As we know, David O’Leary and Arsène Wenger are as fiercely competitive as their players. Just now they are locked in competition to prove that their club is the most unpopular, and therefore the most put upon, in the Premier League. David O’Leary seems to have been stopping every passing reporter in recent weeks to tell them of his despair at Leeds’s declining reputation. “From the being the second favourite club of most neutral supporters,” he says, “we seem to have become the most hated club in the country,” a development he ascribes partly to the Bowyer-Woodgate trial and its aftermath, since which “nobody misses the chance to criticise and condemn us”.
Arsène Wenger has found a wide variety of subjects to gripe about since his arrival at Arsenal in 1996, but most of his recent tirades have focused on two themes. The first is his belief that Patrick Vieira is being all but chased out of English football by malicious officials and administrators. Speaking after it emerged that Vieira might be called before a disciplinary panel for an incident in the FA Cup fifth round tie with Gillingham, Wenger said: “I think there’s a campaign to get Patrick charged every time. If he was an England international going to the World Cup I don’t think it would be the same.”
Aside from the attacks on the good reputation of Vieira, the Arsenal manager also suspects the football authorities of harbouring a more general determination to do down the Gunners at every opportunity. One such case was the decision that the FA Cup quarter-final with Newcastle should kick off at 5.30 for live TV coverage: “Thanks to the FA again for their help. If we had said Saturday at 5.30pm, the FA would have said 8.30pm.”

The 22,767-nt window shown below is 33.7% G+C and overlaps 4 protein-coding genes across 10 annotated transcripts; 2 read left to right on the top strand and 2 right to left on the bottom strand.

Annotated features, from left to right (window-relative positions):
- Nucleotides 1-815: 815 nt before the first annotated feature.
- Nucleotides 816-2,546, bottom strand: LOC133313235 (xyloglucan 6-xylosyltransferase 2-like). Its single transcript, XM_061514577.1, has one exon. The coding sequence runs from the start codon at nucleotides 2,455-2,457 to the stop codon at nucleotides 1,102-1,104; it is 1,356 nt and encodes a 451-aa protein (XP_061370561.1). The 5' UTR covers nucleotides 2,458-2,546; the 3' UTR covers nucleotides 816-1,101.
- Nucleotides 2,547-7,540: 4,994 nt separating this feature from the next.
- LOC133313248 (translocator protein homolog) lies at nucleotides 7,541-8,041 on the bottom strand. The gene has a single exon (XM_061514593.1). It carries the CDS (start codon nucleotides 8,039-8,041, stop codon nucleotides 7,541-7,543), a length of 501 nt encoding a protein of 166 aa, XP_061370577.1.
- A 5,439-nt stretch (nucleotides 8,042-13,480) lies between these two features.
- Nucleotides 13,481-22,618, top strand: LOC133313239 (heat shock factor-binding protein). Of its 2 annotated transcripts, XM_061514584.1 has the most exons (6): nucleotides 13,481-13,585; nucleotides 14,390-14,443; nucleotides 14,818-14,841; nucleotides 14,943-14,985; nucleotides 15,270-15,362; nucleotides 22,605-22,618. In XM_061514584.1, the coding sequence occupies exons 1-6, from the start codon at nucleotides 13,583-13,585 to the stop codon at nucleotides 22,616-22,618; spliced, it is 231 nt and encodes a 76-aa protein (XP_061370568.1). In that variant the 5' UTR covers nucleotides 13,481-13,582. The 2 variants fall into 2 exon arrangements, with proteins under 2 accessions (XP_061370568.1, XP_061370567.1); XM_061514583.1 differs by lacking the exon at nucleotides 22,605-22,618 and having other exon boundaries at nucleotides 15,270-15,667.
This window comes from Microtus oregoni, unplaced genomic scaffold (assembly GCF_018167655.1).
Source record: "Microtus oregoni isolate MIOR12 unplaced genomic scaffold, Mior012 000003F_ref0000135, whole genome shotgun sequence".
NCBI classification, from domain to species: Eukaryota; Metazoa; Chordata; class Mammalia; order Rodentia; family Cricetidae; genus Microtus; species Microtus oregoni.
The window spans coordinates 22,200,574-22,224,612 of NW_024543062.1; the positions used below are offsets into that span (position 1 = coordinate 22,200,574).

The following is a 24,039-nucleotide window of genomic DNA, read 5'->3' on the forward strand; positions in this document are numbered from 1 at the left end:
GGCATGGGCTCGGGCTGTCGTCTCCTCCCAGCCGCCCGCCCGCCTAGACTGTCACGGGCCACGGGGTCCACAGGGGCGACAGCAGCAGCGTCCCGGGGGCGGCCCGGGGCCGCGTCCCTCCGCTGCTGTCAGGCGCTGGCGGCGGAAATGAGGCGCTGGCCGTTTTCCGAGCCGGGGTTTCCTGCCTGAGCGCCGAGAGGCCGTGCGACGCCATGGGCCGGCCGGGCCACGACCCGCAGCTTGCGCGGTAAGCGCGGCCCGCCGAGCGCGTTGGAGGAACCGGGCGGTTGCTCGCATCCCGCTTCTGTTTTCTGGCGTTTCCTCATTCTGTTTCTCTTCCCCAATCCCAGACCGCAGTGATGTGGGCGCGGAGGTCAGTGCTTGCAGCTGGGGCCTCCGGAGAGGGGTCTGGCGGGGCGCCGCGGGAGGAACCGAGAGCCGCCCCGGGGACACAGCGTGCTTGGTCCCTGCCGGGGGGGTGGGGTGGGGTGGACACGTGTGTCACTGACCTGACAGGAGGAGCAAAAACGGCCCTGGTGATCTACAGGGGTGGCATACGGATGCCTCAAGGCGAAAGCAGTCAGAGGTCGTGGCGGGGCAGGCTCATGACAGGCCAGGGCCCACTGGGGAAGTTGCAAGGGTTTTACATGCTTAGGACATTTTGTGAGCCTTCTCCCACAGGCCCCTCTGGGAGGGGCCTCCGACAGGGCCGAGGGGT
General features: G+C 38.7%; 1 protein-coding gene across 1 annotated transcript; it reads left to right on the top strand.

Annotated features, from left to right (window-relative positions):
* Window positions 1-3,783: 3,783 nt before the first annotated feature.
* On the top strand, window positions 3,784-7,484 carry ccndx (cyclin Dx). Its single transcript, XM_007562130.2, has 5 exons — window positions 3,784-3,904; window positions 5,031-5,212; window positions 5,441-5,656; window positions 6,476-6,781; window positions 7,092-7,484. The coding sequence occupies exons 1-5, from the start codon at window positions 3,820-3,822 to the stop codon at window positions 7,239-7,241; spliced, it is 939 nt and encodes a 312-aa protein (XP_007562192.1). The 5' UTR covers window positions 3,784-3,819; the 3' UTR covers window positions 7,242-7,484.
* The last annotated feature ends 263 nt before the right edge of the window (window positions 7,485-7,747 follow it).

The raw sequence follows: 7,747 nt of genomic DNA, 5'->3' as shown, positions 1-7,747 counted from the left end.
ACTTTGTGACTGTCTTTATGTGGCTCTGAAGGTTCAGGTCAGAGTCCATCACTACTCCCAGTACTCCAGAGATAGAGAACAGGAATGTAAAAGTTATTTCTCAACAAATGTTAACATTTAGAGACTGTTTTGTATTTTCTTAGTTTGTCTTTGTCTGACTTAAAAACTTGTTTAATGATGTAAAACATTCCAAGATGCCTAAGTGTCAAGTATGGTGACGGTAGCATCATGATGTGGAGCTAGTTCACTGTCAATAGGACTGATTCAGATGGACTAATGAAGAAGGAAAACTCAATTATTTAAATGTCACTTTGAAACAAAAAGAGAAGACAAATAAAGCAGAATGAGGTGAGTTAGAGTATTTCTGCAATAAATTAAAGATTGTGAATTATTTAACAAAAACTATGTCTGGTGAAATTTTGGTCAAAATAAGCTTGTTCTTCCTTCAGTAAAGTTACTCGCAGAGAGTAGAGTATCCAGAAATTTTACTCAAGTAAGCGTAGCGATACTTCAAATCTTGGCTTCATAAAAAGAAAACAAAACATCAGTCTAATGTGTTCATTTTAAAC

O’Leary and Wenger both choose to present themselves as being at the mercy of a hostile media – “I’m told there have been training ground bust-ups. News to me,” says the Leeds manager sniffing a plot – yet both assiduously court sections of the press, using selected journalists to transmit their views to the world.
Many other managers have cultivated an “us v them” mentality as a means of strengthening team spirit, with varying degrees of success. But Wenger and O’Leary also happen to preside over teams with woeful disciplinary records that can’t be satisfactorily explained away by reference to refereeing conspiracies, as Arsenal’s vice chairman David Dein attempted to do at a recent meeting of Premiership chairmen. (According to the Mail on Sunday, Dein’s “rant on refs” in the wake of Arsenal’s 12 dismissals this season was greeted by many of his fellow chairmen “struggling to keep a straight face”.)
If Wenger and O’Leary’s teams have indeed made themselves unpopular with the neutral observer then this is where it has happened. While both managers remain keen to identify malign plots against them, the rate at which their players harvest red and yellow cards seems unlikely to slow down.
It’s not O’Leary’s or Wenger’s job to make themselves popular with fans of other clubs. But where is the evidence that fostering a culture of permanent mild paranoia produces results on the pitch? Although Leeds’ achievements in the Champions League last season were highly creditable, they have yet to win a trophy under O’Leary. Arsenal have not done so since Wenger’s Double triumph in 1998. In his recent book, Leeds United On Trial, O’Leary explicitly states that he wants to move the club away from the legacy of Don Revie (“I had a vision of a new Leeds team that would delight real football fans all over the country”). But at the moment there is no side both Leeds and Arsenal resemble more than Revie’s Seventies incarnation: petulant, sporadically violent, ungracious, – and more often than not second best.
Many of the same words could also be used to describe Alex Ferguson’s Manchester United, yet there is a subtle difference between his brand of moaning and that of Wenger and O’Leary. While Ferguson is more than willing to make outrageous judgments on particular incidents, the driving force of his side is massive self-belief, not a grudge against the world. And that is expressed best in their disciplinary record, which, in contrast to Wenger’s Arsenal in particular, has generally been good.
For all their faults, it is easy to warm to relatively artless enthusiasts like Bobby Robson or Kevin Keegan simply because they’re happy to be what they are in the football world. Neither Wenger nor O’Leary, by contrast, gives the impression they enjoy their job very much. If they’re constantly aggrieved while running two of the biggest clubs in the country, some might say, they should toddle off to Halifax or Leyton Orient and see how much they like that.
From WSC 182 April 2002. What was happening this month